Loneliness not only feels bad, but it’s also bad for your health.
Subjective social isolation is a known social epidemiological risk factor that has been linked to heart disease, viral infections and cancer.
In addition, loneliness has physical effects on gene regulation and expression, according to DNA microarray analyses of 209 gene transcripts (the first step in synthesizing a protein) out of more than 20,000 in white blood cells of 14 volunteers.
UCLA’s Steve Cole, Jesusa Arevalo, and Caroline Sung collaborated with Robert Rosen of University of Texas and University of Chicago’s Louise Hawkley and John Cacioppo to report that individuals who reported high loneliness on Daniel Russell’s UCLA Loneliness Scale showed different gene expression in circulating leukocytes than volunteers who did not report loneliness.
Lonely individuals were less able to ward off inflammatory responses and viruses, and less able to produce antibodies because controlling genes were under-expressed.
In contrast, lonely individuals were at risk for greater inflammatory responses and more active immune systems because the related genes were over-expressed.
These volunteers showed “down-regulation” of genes supporting mature B lymphocyte function and type I interferon response, when researchers controlled for effects of circulating cortisol levels, demographic, psychological, health risk, medications, or social network factors.
The social experience of loneliness desensitizes glucocorticoid receptors and reduces cortisol’s immune control and anti-inflammatory effects.
Cole’s team found that loneliness was more dependent on the number of close relationships rather than the total number of acquaintances.
This suggests the importance of cultivating meaningful social relationships for both social support, reciprocity, and for enhanced health.
Cole, and Arevalo collaborated with UCLA colleague Jeffrey Ma and University of North Carolina’s Barbara Fredrickson, Karen Grewen, Kimberly Coffey, Sara Algo, and Ann Firestine to consider the impact of different types of happiness on gene expression in 80 adult volunteers.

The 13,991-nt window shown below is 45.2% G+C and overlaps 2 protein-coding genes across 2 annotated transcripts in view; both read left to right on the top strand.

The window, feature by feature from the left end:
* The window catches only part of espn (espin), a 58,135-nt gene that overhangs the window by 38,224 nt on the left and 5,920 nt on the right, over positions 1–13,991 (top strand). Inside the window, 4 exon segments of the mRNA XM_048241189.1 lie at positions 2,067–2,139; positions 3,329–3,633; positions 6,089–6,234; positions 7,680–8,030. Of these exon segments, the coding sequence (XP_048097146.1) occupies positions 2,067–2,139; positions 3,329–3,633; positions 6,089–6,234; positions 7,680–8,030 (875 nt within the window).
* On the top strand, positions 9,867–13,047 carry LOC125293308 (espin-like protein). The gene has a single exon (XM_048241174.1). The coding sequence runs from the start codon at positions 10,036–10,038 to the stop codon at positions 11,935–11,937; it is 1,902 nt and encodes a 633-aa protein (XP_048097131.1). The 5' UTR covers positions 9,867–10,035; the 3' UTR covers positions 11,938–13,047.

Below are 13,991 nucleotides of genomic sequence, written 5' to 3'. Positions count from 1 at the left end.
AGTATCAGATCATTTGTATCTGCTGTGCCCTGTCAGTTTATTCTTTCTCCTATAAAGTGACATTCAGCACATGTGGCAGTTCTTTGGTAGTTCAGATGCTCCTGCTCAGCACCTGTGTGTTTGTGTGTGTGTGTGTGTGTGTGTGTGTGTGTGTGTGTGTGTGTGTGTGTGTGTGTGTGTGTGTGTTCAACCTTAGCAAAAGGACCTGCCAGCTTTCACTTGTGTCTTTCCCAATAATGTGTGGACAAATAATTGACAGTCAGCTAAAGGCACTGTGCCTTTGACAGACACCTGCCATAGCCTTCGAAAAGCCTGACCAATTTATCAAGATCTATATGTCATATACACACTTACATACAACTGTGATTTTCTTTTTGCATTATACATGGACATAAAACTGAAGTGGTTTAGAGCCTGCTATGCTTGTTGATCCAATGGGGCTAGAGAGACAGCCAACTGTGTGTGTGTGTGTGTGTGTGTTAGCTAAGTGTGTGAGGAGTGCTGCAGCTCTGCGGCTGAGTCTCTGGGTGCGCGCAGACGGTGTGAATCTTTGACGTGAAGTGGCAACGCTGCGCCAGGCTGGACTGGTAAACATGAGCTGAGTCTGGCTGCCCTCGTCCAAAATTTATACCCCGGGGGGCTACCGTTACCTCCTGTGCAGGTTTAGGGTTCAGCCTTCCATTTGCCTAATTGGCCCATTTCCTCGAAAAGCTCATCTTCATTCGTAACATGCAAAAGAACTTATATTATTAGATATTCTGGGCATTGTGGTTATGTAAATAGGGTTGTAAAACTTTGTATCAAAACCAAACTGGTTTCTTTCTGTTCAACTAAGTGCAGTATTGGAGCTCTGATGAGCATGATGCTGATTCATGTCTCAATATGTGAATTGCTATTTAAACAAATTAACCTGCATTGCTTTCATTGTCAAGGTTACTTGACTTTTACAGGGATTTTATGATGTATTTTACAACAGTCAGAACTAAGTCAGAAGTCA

They evaluated two types of happiness:
- “Eudaimonic well-being,“ a Socratic ideal based on leading a virtuous life, striving toward a meaningful purpose, pursuing “worthwhile” service, and more fully developing personal capabilities
- “Hedonic well-being,” focused on pleasure, consumption, and enjoyment.
Fredrickson’s team compared leukocyte basal gene expression profiles for volunteers who reported hedonic well-being in contrast to those who reported eudaimonic well-being.
The team also considered negative psychological and behavioral factors.
People with high levels of hedonic well-being showed “up-regulated” pro-inflammatory genes and decreased expression of genes involved in antibody synthesis and type I IFN response in peripheral blood mononuclear cells during stress [conserved transcriptional response to adversity (CTRA)].
In contrast, volunteers with high levels of eudaimonic well-being showed CTRA down-regulation, suggesting less stress on body systems.
Fredrickson and team concluded that “genes can tell the difference” between a purposeful life and a more pleasure-centric life, even when self-reports do not distinguish between these two types of happiness.
These finding suggest the importance of pursuing prosocial purposes and developing meaningful, trust-based relationships with others to experience greatest health and happiness – down to your genes.
-*How have you seen social relationships and mood affect immunity to illness and stress?
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